Now we have a sense of what the various search engines are using as they categorise the page, and we understand exactly what is powering the carousel in the Google search results.

Incidentally, there's a special name for this "carousel"; it is a "rich result". A rich result is a search result singled out for special treatment when it is displayed. Google provide a Rich Results Test tool which allows you to validate if a site provides structured data which is eligible to be featured in rich results. We'll make use of this later.

Adding structured data to a website

Now we'll make ourselves a React app and add structured data to it. In the console we'll execute the following command:

npx create-react-app my-app

We now have a simple React app which consists of a single page. Let's replace the content of the existing App.js file with this:

//@ts-check
import "./App.css";

function App() {
// https://schema.org/Article
const articleStructuredData = {
"@context": "https://schema.org",
"@type": "Article",
headline: "Structured data for you",
description: "This is an article that demonstrates structured data.",
image: "https://upload.wikimedia.org/wikipedia/commons/4/40/JSON-LD.svg",
datePublished: new Date("2021-09-04T09:25:01.340Z").toISOString(),
author: {
"@type": "Person",
name: "John Reilly",
url: "https://twitter.com/johnny_reilly",
},
};

return (
<div className="App">
<script type="application/ld+json">
{JSON.stringify(articleStructuredData)}
</script>

<h1>{articleStructuredData.headline}</h1>
<h3>
by{" "}
<a href={articleStructuredData.author.url}>
{articleStructuredData.author.name}
</a>{" "}
on {articleStructuredData.datePublished}
</h3>

<img
style={{ width: "5em" }}
alt="https://json-ld.org/ - Website content released under a Creative Commons CC0 Public Domain Dedication except where an alternate is specified., CC0, via Wikimedia Commons"
src={articleStructuredData.image}
/>

<p>{articleStructuredData.description}</p>

<p>Take a look at the source of this page and find the JSON-LD!</p>
</div>
);
}

export default App;

If we look at the code above, we can see we're creating a JavaScript object literal named articleStructuredData which contains the data of an https://schema.org/Article. articleStructuredData is then used to do two things:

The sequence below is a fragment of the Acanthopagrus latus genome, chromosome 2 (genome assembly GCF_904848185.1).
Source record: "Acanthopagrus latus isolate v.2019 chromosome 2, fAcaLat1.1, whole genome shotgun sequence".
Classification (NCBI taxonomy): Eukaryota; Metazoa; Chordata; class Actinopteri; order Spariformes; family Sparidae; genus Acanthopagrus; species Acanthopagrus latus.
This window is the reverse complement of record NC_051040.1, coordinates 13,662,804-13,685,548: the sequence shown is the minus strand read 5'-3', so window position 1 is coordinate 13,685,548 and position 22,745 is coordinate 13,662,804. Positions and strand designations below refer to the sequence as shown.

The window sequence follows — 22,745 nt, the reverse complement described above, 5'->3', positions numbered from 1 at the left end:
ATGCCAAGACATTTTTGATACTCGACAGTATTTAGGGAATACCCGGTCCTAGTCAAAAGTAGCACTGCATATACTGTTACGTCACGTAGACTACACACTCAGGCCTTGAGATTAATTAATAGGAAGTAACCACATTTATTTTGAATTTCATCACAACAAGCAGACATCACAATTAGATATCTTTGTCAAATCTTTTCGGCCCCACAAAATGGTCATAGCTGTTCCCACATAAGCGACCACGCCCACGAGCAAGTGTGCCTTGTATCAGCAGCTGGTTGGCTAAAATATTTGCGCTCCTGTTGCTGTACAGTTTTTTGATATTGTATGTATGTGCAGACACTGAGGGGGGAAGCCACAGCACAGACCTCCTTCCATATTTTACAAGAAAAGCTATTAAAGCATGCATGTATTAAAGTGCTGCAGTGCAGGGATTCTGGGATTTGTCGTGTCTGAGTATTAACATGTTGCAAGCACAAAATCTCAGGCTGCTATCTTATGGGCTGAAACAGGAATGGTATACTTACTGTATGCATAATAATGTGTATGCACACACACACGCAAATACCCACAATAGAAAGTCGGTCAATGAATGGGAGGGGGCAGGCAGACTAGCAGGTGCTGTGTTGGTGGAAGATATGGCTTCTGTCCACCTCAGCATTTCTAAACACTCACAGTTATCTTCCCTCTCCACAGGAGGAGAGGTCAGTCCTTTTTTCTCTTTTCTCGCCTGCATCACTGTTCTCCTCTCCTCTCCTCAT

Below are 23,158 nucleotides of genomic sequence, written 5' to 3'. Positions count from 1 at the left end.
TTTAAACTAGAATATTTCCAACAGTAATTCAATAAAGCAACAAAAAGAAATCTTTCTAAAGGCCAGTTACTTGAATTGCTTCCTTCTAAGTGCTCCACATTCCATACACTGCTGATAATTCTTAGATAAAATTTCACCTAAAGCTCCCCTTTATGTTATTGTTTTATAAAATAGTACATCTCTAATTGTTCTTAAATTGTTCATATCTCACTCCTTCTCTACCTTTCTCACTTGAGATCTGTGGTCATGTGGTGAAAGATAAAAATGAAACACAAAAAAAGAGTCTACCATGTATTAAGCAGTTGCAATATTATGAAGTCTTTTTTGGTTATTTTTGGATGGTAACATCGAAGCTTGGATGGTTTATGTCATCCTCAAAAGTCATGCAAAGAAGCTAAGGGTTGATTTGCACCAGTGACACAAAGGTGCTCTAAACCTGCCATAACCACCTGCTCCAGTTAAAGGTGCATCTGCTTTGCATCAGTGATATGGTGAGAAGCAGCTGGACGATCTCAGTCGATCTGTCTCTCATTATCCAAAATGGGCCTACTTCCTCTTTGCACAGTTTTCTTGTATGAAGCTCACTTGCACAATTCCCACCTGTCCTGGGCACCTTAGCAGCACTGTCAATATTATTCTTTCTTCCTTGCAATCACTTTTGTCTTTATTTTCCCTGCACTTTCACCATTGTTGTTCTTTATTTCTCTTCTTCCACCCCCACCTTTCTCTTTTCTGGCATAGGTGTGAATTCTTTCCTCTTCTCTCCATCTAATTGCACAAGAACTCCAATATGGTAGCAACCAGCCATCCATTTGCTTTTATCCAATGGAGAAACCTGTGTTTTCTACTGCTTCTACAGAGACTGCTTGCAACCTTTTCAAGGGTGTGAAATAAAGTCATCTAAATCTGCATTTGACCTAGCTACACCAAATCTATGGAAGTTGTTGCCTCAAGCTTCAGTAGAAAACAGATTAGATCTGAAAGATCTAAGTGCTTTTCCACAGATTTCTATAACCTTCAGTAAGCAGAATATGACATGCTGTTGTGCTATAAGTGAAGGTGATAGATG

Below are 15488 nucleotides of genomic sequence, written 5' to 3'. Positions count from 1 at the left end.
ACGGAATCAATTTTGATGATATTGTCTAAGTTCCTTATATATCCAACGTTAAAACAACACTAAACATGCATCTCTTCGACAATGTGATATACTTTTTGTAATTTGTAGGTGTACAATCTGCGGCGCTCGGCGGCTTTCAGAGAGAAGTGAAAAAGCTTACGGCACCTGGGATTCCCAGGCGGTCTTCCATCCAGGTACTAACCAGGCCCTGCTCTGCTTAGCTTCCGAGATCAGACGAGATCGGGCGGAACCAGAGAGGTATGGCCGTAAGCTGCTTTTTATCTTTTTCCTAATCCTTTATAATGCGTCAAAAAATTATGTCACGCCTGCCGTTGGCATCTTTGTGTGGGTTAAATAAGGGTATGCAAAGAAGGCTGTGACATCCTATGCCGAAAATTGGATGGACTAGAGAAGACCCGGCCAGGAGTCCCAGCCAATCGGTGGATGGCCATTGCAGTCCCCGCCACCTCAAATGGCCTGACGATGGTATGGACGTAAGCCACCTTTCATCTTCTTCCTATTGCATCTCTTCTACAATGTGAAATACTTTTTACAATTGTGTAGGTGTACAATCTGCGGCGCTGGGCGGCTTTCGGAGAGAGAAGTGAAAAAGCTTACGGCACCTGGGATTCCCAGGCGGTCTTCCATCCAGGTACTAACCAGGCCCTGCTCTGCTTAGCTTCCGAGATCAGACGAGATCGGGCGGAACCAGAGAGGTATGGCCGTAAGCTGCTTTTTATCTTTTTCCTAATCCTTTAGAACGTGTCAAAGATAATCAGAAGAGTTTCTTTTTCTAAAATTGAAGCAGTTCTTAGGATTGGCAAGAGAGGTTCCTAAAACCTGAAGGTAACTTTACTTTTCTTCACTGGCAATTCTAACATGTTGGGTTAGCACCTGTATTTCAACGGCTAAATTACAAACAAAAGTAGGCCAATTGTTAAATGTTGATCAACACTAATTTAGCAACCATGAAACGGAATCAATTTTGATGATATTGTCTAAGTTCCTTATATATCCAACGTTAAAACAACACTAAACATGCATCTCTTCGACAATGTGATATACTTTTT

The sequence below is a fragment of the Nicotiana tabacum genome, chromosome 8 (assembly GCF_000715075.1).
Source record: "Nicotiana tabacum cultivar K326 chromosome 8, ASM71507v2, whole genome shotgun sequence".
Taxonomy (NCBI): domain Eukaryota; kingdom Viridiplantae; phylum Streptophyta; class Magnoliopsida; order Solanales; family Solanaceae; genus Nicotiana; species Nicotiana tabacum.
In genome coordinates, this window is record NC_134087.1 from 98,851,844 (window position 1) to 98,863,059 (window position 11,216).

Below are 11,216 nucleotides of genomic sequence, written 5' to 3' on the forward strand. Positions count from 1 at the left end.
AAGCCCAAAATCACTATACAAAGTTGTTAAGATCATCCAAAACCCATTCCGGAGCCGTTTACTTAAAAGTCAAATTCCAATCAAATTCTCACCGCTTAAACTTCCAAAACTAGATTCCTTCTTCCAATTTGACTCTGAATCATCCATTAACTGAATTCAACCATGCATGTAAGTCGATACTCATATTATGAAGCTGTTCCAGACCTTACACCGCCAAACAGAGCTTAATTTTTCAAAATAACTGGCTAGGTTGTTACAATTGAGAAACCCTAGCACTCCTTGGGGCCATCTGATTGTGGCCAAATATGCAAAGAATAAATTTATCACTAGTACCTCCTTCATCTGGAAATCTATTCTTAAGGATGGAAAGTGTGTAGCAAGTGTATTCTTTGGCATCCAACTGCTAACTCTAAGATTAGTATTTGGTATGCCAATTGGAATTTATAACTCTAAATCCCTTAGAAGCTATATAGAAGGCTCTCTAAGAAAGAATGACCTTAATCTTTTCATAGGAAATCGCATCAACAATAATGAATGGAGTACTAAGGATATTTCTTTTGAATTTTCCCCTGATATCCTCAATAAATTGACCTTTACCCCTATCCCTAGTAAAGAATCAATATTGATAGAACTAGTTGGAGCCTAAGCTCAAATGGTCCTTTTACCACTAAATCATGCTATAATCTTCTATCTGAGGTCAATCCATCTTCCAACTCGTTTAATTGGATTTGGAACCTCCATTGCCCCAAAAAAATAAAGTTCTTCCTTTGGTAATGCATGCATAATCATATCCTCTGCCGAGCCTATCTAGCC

1. to contribute to the content of the page
  2. to render a JSON-LD script tag: <script type="application/ld+json"> which is populated by calling JSON.stringify(articleStructuredData)

When we run our site locally with npm start we see a simple article site that looks like this:

screenshot of article page

Now let's see if it supports structured data in the way we hope.

Using the Rich Results Test

If we go to https://search.google.com/test/rich-results we find the Rich Results Test tool. There's two ways you can test; providing a URL or providing code. In our case we don't have a public facing URL and so we're going to use the HTML that React is rendering.

In devtools we'll use the "copy outerHTML" feature to grab the HTML, then we'll paste it into Rich Results:

screenshot of rich results tool in code view

We hit the "TEST CODE" button and we see results that look like this:

screenshot of the results of testing our site using the rich results tool

So we've been successful in building a website that renders structured data. More than that, we're doing it in a way that we know Google will recognise and can use to render rich results in search. That's a really useful way to drive traffic to our website.

This post has illustrated what it looks like to create an Article. Google has some great resources on other types that it supports and prioritises for rich results which should help you build the structured data you need for your particular content.

This post was originally published on LogRocket.